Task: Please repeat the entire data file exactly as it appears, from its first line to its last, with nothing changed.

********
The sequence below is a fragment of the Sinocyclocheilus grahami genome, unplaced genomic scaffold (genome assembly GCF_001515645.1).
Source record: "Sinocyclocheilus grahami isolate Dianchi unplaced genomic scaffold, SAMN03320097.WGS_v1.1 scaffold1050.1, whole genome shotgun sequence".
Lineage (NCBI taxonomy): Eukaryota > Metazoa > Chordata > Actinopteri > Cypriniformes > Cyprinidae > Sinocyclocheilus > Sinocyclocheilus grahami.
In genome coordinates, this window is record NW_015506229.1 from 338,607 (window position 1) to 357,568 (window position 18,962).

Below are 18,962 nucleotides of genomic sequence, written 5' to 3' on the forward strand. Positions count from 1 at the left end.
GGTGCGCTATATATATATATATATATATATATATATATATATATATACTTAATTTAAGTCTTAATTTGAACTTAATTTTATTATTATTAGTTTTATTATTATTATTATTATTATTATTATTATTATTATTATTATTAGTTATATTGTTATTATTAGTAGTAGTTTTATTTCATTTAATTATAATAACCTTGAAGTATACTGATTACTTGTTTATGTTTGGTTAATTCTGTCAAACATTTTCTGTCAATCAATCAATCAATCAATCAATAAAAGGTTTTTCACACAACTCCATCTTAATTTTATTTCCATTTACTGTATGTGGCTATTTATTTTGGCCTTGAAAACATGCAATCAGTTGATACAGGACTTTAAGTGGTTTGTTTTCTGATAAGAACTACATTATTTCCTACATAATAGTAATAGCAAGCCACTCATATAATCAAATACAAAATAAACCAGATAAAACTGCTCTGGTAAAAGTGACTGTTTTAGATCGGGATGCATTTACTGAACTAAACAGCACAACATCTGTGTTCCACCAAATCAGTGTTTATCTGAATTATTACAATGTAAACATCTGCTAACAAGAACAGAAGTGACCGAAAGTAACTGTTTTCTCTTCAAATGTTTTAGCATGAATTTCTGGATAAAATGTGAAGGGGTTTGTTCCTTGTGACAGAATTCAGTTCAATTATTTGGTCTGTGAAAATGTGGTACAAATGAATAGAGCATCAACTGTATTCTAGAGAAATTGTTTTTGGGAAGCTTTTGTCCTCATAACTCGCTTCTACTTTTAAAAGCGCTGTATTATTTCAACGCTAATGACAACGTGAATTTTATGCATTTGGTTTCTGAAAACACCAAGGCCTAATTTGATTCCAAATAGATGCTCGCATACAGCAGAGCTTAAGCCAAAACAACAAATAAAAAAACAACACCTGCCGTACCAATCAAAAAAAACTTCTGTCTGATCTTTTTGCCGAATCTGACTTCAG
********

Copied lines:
The sequence below is a fragment of the Sinocyclocheilus grahami genome, unplaced genomic scaffold (genome assembly GCF_001515645.1).
Source record: "Sinocyclocheilus grahami isolate Dianchi unplaced genomic scaffold, SAMN03320097.WGS_v1.1 scaffold1050.1, whole genome shotgun sequence".
Lineage (NCBI taxonomy): Eukaryota > Metazoa > Chordata > Actinopteri > Cypriniformes > Cyprinidae > Sinocyclocheilus > Sinocyclocheilus grahami.
In genome coordinates, this window is record NW_015506229.1 from 338,607 (window position 1) to 357,568 (window position 18,962).

Below are 18,962 nucleotides of genomic sequence, written 5' to 3' on the forward strand. Positions count from 1 at the left end.
GGTGCGCTATATATATATATATATATATATATATATATATATATATACTTAATTTAAGTCTTAATTTGAACTTAATTTTATTATTATTAGTTTTATTATTATTATTATTATTATTATTATTATTATTATTATTATTAGTTATATTGTTATTATTAGTAGTAGTTTTATTTCATTTAATTATAATAACCTTGAAGTATACTGATTACTTGTTTATGTTTGGTTAATTCTGTCAAACATTTTCTGTCAATCAATCAATCAATCAATCAATAAAAGGTTTTTCACACAACTCCATCTTAATTTTATTTCCATTTACTGTATGTGGCTATTTATTTTGGCCTTGAAAACATGCAATCAGTTGATACAGGACTTTAAGTGGTTTGTTTTCTGATAAGAACTACATTATTTCCTACATAATAGTAATAGCAAGCCACTCATATAATCAAATACAAAATAAACCAGATAAAACTGCTCTGGTAAAAGTGACTGTTTTAGATCGGGATGCATTTACTGAACTAAACAGCACAACATCTGTGTTCCACCAAATCAGTGTTTATCTGAATTATTACAATGTAAACATCTGCTAACAAGAACAGAAGTGACCGAAAGTAACTGTTTTCTCTTCAAATGTTTTAGCATGAATTTCTGGATAAAATGTGAAGGGGTTTGTTCCTTGTGACAGAATTCAGTTCAATTATTTGGTCTGTGAAAATGTGGTACAAATGAATAGAGCATCAACTGTATTCTAGAGAAATTGTTTTTGGGAAGCTTTTGTCCTCATAACTCGCTTCTACTTTTAAAAGCGCTGTATTATTTCAACGCTAATGACAACGTGAATTTTATGCATTTGGTTTCTGAAAACACCAAGGCCTAATTTGATTCCAAATAGATGCTCGCATACAGCAGAGCTTAAGCCAAAACAACAAATAAAAAAACAACACCTGCCGTACCAATCAAAAAAAACTTCTGTCTGATCTTTTTGCCGAATCTGACTTCAG